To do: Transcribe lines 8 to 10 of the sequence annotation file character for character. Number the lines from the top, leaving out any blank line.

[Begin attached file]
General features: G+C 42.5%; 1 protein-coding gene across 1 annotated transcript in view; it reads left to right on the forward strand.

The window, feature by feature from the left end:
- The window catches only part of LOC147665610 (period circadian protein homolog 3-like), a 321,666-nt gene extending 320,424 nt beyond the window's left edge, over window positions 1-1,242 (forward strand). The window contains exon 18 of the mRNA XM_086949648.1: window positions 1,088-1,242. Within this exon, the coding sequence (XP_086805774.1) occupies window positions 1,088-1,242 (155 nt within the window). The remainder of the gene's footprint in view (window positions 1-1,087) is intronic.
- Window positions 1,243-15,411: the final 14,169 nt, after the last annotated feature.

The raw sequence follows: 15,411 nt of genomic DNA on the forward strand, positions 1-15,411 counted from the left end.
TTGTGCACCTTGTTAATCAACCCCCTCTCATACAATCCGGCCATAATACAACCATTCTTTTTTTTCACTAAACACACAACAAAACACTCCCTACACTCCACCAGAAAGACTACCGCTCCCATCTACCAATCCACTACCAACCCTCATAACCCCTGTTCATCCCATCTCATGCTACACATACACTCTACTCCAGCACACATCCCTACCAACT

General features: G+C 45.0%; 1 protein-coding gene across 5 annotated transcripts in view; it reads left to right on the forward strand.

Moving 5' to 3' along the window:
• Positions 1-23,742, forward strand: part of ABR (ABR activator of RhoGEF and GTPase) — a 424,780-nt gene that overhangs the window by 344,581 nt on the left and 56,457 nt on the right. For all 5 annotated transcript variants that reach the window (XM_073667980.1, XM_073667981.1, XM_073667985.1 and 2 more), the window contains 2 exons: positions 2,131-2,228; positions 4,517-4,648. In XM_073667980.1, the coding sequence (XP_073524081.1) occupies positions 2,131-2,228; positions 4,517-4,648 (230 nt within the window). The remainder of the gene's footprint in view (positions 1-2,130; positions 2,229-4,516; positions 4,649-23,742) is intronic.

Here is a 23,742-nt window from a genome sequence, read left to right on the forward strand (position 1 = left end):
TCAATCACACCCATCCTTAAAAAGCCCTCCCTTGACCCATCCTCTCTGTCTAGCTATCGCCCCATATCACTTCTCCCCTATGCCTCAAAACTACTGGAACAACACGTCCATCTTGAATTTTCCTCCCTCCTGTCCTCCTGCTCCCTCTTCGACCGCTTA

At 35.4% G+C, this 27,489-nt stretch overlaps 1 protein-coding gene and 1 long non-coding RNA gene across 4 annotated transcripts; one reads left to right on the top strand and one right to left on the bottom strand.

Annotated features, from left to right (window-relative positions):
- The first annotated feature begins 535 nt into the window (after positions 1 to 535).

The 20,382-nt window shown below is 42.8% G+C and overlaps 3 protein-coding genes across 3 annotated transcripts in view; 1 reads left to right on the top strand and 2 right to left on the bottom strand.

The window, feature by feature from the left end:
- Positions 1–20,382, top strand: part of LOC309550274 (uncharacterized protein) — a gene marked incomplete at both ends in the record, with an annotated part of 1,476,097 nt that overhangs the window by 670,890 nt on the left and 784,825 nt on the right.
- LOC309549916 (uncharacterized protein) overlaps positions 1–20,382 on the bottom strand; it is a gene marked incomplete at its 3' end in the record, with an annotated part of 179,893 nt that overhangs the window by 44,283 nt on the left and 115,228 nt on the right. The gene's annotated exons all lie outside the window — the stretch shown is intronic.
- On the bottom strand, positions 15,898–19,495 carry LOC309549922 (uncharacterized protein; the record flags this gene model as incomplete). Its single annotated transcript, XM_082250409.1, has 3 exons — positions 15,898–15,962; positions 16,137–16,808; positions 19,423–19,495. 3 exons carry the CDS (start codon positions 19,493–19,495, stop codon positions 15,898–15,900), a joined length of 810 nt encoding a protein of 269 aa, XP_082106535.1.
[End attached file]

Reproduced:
Moving 5' to 3' along the window:
• Positions 1-23,742, forward strand: part of ABR (ABR activator of RhoGEF and GTPase) — a 424,780-nt gene that overhangs the window by 344,581 nt on the left and 56,457 nt on the right. For all 5 annotated transcript variants that reach the window (XM_073667980.1, XM_073667981.1, XM_073667985.1 and 2 more), the window contains 2 exons: positions 2,131-2,228; positions 4,517-4,648. In XM_073667980.1, the coding sequence (XP_073524081.1) occupies positions 2,131-2,228; positions 4,517-4,648 (230 nt within the window). The remainder of the gene's footprint in view (positions 1-2,130; positions 2,229-4,516; positions 4,649-23,742) is intronic.

Here is a 23,742-nt window from a genome sequence, read left to right on the forward strand (position 1 = left end):